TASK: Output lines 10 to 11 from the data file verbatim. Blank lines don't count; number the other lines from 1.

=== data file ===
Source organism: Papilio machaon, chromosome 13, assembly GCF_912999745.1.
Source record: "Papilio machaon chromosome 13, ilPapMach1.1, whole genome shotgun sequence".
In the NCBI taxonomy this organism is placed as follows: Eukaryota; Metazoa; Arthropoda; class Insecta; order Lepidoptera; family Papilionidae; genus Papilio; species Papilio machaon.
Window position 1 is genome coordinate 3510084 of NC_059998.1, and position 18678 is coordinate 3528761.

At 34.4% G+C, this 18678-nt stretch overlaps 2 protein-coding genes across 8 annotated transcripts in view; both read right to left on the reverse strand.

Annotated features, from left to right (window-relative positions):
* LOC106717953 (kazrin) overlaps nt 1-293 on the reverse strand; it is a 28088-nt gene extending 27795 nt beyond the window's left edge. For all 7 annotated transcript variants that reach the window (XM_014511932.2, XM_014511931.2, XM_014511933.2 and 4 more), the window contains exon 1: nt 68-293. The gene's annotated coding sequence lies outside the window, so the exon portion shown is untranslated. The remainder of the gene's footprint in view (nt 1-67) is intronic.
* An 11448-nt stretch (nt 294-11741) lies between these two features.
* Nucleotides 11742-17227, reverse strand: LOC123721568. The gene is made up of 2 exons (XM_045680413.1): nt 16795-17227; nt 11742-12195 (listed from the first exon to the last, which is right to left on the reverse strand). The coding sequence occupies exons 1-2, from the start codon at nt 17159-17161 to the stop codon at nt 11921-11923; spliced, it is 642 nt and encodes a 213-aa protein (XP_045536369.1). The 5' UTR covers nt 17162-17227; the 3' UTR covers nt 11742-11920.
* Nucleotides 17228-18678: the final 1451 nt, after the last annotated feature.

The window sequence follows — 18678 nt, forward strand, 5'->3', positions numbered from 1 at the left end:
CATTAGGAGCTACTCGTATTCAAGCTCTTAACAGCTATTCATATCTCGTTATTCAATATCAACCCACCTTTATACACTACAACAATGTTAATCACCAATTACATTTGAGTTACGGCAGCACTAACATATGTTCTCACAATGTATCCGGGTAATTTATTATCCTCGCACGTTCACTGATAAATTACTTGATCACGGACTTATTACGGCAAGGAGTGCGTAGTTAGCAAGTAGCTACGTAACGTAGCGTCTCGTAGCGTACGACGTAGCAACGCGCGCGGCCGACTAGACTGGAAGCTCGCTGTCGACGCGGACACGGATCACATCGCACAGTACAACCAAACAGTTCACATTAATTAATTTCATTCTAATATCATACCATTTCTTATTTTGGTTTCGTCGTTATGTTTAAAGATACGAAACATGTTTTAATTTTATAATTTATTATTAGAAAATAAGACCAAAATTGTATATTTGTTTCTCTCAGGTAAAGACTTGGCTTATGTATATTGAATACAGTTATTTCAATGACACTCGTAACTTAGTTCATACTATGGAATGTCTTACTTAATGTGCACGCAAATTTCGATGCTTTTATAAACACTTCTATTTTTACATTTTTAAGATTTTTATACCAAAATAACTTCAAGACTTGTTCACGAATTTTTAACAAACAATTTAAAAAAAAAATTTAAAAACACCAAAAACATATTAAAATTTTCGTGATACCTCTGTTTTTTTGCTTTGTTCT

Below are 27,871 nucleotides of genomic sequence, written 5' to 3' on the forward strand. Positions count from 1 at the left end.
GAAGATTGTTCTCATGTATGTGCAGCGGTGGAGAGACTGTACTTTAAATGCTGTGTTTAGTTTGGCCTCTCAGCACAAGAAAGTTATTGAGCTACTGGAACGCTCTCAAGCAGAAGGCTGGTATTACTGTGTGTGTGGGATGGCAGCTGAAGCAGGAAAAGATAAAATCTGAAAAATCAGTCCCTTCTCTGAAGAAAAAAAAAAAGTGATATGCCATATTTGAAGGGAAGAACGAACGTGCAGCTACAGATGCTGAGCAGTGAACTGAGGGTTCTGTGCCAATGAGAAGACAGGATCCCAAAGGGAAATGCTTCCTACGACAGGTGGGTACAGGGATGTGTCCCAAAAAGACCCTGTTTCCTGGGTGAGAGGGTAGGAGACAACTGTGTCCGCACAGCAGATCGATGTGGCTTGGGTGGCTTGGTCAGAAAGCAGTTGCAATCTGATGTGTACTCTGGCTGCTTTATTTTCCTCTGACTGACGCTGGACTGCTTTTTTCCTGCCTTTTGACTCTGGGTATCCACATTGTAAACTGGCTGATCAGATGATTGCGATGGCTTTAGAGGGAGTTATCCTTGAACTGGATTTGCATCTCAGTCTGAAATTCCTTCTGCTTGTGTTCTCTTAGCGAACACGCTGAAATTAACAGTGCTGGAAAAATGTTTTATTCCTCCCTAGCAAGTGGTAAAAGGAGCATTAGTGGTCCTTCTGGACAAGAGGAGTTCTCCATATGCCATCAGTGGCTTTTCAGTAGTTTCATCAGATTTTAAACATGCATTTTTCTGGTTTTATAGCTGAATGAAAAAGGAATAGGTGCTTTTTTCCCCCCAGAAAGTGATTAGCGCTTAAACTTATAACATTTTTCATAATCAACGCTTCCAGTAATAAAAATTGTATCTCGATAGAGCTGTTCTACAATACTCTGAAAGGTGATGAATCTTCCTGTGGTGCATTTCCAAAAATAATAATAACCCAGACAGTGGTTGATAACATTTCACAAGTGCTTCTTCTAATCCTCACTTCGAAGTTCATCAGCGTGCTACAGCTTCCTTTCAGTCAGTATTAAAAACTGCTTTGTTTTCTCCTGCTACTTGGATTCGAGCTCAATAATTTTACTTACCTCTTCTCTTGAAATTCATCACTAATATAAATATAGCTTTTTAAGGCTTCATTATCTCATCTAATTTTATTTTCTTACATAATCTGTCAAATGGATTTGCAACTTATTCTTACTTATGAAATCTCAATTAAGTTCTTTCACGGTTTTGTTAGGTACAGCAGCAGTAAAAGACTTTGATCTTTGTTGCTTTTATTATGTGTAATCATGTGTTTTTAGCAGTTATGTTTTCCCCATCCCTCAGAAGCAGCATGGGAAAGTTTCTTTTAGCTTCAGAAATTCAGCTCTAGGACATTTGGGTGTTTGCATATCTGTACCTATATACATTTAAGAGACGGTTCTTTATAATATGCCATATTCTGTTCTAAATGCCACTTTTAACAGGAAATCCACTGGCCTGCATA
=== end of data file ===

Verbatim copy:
* Nucleotides 17228-18678: the final 1451 nt, after the last annotated feature.

The window sequence follows — 18678 nt, forward strand, 5'->3', positions numbered from 1 at the left end: